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Marija Dalbello New Age

Image credit: Victor GAD. Marija Dalbello New Age. Rutgers School of Communication, Information, and Library Studies dalbello@scils.rutgers.edu http://www.scils.rutgers.edu/~dalbello. New Age _______________________________________

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Marija Dalbello New Age

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  1. Image credit: Victor GAD Marija Dalbello New Age Rutgers School of Communication, Information, and Library Studies dalbello@scils.rutgers.edu http://www.scils.rutgers.edu/~dalbello

  2. New Age _______________________________________ Identity crisis product (secular modernity; loss of community) Response to the cultural uncertainty of our times Rooted in 2 key utopian ideologies of modernity: Utopianism of the Enlightenment project De-traditionalized NA monism Motto of secular Enlightenment: “Have courage to use your own reason! Theistic utopianism The self of the New Ager is intrinsically good (inner experience) God in traditional theism is infinitely more than anything we can hope to be / God in NA is being what, in essence, we already are Christians seeks salvation through worship, prayer, obedience, and discipline, understanding of texts / New Age: actualization through working on ego-attachments to master what is inside

  3. New Age _______________________________________ Self-directedness vs. external authority / dogma / doctrine Teachers and leaders (learning to experience) vs. anthropomorphic gods Monism (New Age) vs. Theism (Christianity-Judaism-Islam; Hinduism) vs. Secularism (Enlightenment project) Spirituality (theism allows for explanation of God transcending human) comprehension;NA works within human measure - God cannot exceed human comprehension; in horror, there is no God just anxiety, some scientific resolution possible but God is also above human comprehension)

  4. New Age _______________________________________ Internalized form of religiosity De-traditionalized need to shed ego-constraints brought about by socialization and institutions Perennialism perennialized outlook (wisdom is found at the heart of all religious traditions) Autonomy and freedom highly valued Authority lies within the experience of the Self or the natural realm self-ethic important self-responsibility meta-narrative operation on the experiential level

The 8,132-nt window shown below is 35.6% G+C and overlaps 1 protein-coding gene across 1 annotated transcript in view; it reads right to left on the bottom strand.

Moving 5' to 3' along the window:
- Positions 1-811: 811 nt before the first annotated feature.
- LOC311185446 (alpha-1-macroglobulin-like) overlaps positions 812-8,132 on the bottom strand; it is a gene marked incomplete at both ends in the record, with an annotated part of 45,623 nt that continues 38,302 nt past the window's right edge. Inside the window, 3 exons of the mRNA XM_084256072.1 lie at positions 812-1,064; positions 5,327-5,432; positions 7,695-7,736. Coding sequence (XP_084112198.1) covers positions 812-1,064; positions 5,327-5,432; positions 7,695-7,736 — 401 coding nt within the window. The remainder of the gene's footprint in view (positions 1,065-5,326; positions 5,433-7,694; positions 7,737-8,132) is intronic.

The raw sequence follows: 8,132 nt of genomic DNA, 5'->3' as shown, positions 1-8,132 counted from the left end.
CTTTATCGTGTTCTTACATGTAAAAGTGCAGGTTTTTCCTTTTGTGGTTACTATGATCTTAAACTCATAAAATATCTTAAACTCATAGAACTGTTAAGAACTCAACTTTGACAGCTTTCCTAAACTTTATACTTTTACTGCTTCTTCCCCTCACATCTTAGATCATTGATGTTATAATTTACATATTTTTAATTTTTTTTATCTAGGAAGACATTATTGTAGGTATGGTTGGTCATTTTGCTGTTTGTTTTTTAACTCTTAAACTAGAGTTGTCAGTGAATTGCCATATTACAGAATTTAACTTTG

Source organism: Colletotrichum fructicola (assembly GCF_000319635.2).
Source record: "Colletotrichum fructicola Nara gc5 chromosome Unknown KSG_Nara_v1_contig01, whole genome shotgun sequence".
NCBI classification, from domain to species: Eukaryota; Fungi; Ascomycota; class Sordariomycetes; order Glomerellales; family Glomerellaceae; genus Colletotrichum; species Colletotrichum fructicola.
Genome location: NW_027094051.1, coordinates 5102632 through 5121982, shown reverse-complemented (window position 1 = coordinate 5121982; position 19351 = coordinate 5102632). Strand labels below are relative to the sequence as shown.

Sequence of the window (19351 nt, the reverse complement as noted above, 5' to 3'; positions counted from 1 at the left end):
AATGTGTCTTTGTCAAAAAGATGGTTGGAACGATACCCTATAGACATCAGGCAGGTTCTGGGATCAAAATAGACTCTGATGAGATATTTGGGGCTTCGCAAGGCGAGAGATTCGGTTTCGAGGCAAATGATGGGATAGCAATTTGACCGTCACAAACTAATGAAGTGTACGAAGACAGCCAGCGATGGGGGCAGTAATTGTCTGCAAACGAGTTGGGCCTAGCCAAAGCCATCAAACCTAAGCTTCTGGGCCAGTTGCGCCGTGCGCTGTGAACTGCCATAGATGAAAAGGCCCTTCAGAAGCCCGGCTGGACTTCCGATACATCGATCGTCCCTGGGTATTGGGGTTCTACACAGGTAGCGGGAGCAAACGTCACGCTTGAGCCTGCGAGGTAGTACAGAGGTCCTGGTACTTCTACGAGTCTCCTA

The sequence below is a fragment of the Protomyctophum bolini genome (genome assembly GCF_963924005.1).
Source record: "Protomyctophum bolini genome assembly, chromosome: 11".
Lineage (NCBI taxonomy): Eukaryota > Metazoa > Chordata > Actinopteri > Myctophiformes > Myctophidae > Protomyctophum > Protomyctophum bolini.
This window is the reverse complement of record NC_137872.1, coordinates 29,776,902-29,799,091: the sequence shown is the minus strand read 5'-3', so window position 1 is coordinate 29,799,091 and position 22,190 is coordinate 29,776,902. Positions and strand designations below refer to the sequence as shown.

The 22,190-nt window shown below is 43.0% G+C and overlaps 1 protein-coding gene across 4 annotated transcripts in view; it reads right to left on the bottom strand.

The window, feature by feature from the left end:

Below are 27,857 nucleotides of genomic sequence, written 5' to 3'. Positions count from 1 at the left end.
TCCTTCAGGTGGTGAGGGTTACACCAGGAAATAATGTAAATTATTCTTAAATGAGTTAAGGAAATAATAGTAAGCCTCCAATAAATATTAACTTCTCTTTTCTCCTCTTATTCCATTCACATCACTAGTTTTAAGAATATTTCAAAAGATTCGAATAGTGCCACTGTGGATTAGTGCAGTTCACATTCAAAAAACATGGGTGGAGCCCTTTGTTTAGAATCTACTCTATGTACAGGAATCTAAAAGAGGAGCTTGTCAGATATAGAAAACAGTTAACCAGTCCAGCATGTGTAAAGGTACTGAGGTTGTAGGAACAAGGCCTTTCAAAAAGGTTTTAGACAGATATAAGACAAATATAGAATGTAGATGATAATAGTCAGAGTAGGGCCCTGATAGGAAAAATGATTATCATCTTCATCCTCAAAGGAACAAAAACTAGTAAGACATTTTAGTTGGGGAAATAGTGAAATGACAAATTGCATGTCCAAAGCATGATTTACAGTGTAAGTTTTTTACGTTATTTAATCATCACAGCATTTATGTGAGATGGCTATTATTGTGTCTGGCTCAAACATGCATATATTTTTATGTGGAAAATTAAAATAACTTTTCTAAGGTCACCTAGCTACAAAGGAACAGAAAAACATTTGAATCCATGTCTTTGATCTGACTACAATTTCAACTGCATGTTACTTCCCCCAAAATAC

5. New Age • _______________________________________ • Developments: • 18th / 19th -century • Deists, freethinkers, Swedenborgians • Influence of eastern or pagan ideas, reject orthodox religion in favor of sacralized rendering of nature and other esoteric themes • Self-spirituality, sacralized self in the 18th and 19th-century Romanticism • The London Theosophical Society (founded by Rev. Jacob Duche in 1783) - William Blake • Counter-culture of the Fin de Siècle • Mme Blavatsky’s Theosophical Society already active and attracting followers • Mirra Alfassa (Auroville - ashram in Pondicherry) • Hermetic Order of the Golden Dawn (1888) • Aleister Crowley joined Ordo Templi Orientis, a German occult order in 1912; in 1922 founded Abbey of Thelema in Sicily (‘magical’ community from which to launch a new era)

  6. New Age _______________________________________ Beginnings Mme Helena Blavatsky (1831-1891):Theosophical Society most influential 19th century rendering of New Age fundamental unity of all existence faith in perennialized view of religious traditions international off-shoots Jung (1885-1961): archetypal symbols archetypes = perennial components of the human psyche Gurdjieff (1866-1949) taught that we are able of obtaining ‘objective consciousness’ ‘enlightened state” but we are not aware of it because we are prisoners of external circumstances emphasis on transformantional techniques impact on est and other seminars focusing on the harmonious development of man formative for NA repertoire which is established by 1920s The ‘sixties’ and the Age of Aquarius The commune movement in the 1960s Institutionalization of counter-cultures in the 1970s (changing the mainstream & civil rights movement) est(Erhard Seminar Training; Landmark Foundation; THP)

  7. New Age _______________________________________ Counter-cultural spirituality since the ‘sixties’ Alternative values and experiences but not advocating to drop-out of society Antimodernist Harmonial spirituality (seminar spirituality and prosperity) Entitlement Matching internal/external processes Holistic interconnectedness Prosperity beyond the counter-culture Self-spirituality in the corporate context est-influenced movements (THP) Gurdjieff-inspired Krone Associates for Pacific Bell Specialized trainings, events, businesses Publications directed at business people

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